Even the United States struggles with issues of racial discrimination despite being a society highly based on immigrants and multicultural diversity. On one hand, people frown on treatment based on race, whether that is on an individual or group level. On the other, people are tired and annoyed by the seemingly constant call of discrimination. All of these feelings culminate into the debate pertaining to the use of racial profiling. Likewise, there are some individuals that hold a certain level of acceptance in regard to racial profiling. However, what is lost in the process because of that acceptance? There are many components that need to be thought about in reference to the use of racial profiling. In addition, it can be viewed
Racial profiling dates back to as earlier as the 1700s. It was during this time, that many African Americans were used as slaves, and those African Americans who were free were required to carry registry papers to claim they were indeed free. Though they were free, those African Americans were still racially profiled in Southern states. Some of the southern states even sent out special slave patrols that would hunt for what they believed to be escaped slaves. Members of these groups, if they found free African Americans accused them of being runaway slaves (Gale Opposing). After the Civil War, laws such as segregation laws, and Jim Crow laws were created to form more separation. These laws kept blacks and whites separate in public places such as restrooms, churches, public transportation, restaurants, and schools (Gale Opposing). Laws today for racial profiling may have changed, but attitudes toward it have not. We find that years later racial profiling continues, and many people are suspected of committing crimes for little more than the color of their skin. Police today use more racially driven practices to try and accuse many of crimes (Gale Opposing). Practices such as "Stop and Frisk" have proven to be more hurtful than useful, with data supporting that this practice has no proven practical use these actions are seen as a serious act of unfair racial scrutiny and are of no use in society today.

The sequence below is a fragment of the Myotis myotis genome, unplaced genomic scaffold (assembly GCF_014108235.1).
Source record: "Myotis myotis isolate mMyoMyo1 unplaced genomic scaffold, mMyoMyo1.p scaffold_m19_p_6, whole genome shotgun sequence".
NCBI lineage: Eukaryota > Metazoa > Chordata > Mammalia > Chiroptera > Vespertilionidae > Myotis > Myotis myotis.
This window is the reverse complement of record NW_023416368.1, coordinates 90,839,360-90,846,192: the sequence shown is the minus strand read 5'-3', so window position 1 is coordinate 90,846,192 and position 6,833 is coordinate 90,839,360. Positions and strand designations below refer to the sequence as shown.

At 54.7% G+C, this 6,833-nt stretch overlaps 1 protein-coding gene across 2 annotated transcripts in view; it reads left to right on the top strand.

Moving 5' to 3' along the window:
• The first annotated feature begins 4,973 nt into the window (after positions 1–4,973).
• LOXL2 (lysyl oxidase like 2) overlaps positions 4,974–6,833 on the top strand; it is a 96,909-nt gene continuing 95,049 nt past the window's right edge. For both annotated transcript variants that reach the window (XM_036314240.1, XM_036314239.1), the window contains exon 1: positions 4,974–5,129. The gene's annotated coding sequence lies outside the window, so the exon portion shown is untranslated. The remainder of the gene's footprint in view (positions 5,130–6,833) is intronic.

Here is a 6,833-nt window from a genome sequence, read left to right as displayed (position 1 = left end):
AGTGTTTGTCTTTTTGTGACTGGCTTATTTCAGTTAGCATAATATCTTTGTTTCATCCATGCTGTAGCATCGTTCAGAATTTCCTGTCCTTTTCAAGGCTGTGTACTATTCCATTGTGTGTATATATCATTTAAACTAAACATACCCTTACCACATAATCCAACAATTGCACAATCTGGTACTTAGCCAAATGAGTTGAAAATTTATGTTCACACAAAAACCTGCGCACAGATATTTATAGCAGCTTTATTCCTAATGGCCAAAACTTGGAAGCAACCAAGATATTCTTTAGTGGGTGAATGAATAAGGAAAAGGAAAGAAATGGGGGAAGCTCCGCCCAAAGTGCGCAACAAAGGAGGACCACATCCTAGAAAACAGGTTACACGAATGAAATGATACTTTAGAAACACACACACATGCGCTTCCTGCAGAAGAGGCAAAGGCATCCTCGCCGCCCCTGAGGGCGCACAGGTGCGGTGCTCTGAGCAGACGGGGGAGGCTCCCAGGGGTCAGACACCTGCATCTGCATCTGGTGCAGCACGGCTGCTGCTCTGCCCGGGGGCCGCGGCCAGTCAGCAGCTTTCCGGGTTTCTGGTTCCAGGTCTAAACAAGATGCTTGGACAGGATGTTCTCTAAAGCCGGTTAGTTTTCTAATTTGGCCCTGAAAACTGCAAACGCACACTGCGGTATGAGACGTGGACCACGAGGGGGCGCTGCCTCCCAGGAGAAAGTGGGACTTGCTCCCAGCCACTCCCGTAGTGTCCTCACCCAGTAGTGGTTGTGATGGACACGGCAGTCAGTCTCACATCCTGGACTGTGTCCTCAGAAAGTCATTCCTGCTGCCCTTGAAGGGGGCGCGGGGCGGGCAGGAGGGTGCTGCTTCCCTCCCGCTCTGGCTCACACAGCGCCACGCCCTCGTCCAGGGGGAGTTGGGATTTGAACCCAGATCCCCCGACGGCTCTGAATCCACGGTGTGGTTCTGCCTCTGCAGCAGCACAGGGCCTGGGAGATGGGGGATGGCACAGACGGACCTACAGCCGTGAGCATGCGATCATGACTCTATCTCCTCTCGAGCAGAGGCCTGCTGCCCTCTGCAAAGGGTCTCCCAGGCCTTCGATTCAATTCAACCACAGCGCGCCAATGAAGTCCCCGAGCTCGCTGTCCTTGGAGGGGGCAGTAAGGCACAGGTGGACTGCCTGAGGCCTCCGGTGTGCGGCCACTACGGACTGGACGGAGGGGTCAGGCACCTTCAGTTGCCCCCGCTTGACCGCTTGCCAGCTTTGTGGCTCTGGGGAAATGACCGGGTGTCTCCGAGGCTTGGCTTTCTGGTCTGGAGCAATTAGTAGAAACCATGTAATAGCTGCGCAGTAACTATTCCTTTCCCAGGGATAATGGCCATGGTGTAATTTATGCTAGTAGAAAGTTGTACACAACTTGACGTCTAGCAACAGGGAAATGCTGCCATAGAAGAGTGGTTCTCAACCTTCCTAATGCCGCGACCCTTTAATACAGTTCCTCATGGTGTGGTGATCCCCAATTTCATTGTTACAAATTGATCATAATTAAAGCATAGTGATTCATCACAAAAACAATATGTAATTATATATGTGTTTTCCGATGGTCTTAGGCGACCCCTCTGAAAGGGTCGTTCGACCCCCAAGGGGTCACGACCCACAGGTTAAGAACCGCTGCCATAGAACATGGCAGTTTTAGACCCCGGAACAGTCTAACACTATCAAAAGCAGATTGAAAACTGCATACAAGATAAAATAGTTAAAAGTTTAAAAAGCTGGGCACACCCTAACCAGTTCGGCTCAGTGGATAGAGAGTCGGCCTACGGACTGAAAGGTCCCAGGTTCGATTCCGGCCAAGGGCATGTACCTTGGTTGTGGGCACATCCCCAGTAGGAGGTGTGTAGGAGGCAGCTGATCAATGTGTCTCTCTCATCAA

Racial profiling has been a recurring issue for quite a while in the history of America and it appears as if it will proceed the same. Many individuals do not know what racial profiling stands for and sometimes victims of racial profiling aren’t even aware of the meaning. Racial profiling is often identified as the use of race by any law pursuing organization to any extent, as a reason for unlawful conjecture in non-specific inspections. Every person is entitled to basic human freedoms and rights, which are undermined when discrimination based on religion, nationality, ethnicity, race, or other particular status occurs. It is unlawful to discriminate against citizens regardless of their race according to the United States Constitution, Civil Rights Act of 1964.
Racial profiling isn’t something new to today’s society. Most recently there were incidents in which the officers were accused of mistreating blacks such as Michael Brown and Freddie Gray. “Racism versus professionalism: claims and counter-claims about racial profiling” written by Vic Satzewich and William Shaffir discusses racism versus professionalism with officers. Their argument is more biased towards the police force and they argue that it’s part of their job. “
Almost every member of the black community in Maycomb County is admirable in their personalities and innocent in their nature, and this generalisation makes the crimes against the black community all the worse. Tom Robinson, a man discriminated and accused of a crime that he didn’t commit has come forth to the justice system. The color of his skin determines everything from his background too if he’s guilty or not. A black man’s life is unable to prove innocence because of his race. Poverty has affected many people back in the 1960’s but, if a black man or women were to experience this they would be put on the white
Benjamin Todd Jealous once said, “Racial profiling punishes innocent individuals for the past actions of those who look and sound like them. It misdirects crucial resources and undercuts the trust needed between law enforcement and the communities they serve.”(Jealous, 2015). I couldn’t agree more with him. In today’s society more and more Black men and women suffer from police bias. Police is a powerful organization that was meant to serve and protect. Enforce laws and keeping communities safe. The problem is we fail to acknowledge that police are humans with real life bias. The problem with police is how much racial profiling is going up,